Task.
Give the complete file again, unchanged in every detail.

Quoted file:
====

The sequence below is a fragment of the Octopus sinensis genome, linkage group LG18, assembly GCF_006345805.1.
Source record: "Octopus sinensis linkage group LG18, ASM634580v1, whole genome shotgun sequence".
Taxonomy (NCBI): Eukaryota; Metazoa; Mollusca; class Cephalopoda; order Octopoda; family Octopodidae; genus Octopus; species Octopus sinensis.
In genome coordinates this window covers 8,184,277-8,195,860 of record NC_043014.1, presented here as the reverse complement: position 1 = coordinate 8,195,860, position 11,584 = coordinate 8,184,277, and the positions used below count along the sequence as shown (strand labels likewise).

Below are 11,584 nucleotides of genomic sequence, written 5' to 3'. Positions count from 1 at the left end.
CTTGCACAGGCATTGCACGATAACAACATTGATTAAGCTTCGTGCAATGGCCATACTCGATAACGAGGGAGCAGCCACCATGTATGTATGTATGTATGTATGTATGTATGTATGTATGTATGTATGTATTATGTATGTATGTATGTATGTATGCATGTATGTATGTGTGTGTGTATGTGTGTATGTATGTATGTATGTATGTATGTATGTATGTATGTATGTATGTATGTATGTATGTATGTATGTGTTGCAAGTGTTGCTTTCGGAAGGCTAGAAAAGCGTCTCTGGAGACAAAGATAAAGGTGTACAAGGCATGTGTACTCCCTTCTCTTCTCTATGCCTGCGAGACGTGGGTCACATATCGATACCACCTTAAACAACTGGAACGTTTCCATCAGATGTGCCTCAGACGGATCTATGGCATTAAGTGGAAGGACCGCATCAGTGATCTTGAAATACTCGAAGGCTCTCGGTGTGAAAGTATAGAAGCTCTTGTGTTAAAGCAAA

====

The sequence below is a fragment of the Octopus sinensis genome, linkage group LG18, assembly GCF_006345805.1.
Source record: "Octopus sinensis linkage group LG18, ASM634580v1, whole genome shotgun sequence".
Taxonomy (NCBI): Eukaryota; Metazoa; Mollusca; class Cephalopoda; order Octopoda; family Octopodidae; genus Octopus; species Octopus sinensis.
In genome coordinates this window covers 8,184,277-8,195,860 of record NC_043014.1, presented here as the reverse complement: position 1 = coordinate 8,195,860, position 11,584 = coordinate 8,184,277, and the positions used below count along the sequence as shown (strand labels likewise).

Below are 11,584 nucleotides of genomic sequence, written 5' to 3'. Positions count from 1 at the left end.
CTTGCACAGGCATTGCACGATAACAACATTGATTAAGCTTCGTGCAATGGCCATACTCGATAACGAGGGAGCAGCCACCATGTATGTATGTATGTATGTATGTATGTATGTATGTATGTATGTATGTATTATGTATGTATGTATGTATGTATGCATGTATGTATGTGTGTGTGTATGTGTGTATGTATGTATGTATGTATGTATGTATGTATGTATGTATGTATGTATGTATGTATGTATGTATGTGTTGCAAGTGTTGCTTTCGGAAGGCTAGAAAAGCGTCTCTGGAGACAAAGATAAAGGTGTACAAGGCATGTGTACTCCCTTCTCTTCTCTATGCCTGCGAGACGTGGGTCACATATCGATACCACCTTAAACAACTGGAACGTTTCCATCAGATGTGCCTCAGACGGATCTATGGCATTAAGTGGAAGGACCGCATCAGTGATCTTGAAATACTCGAAGGCTCTCGGTGTGAAAGTATAGAAGCTCTTGTGTTAAAGCAAA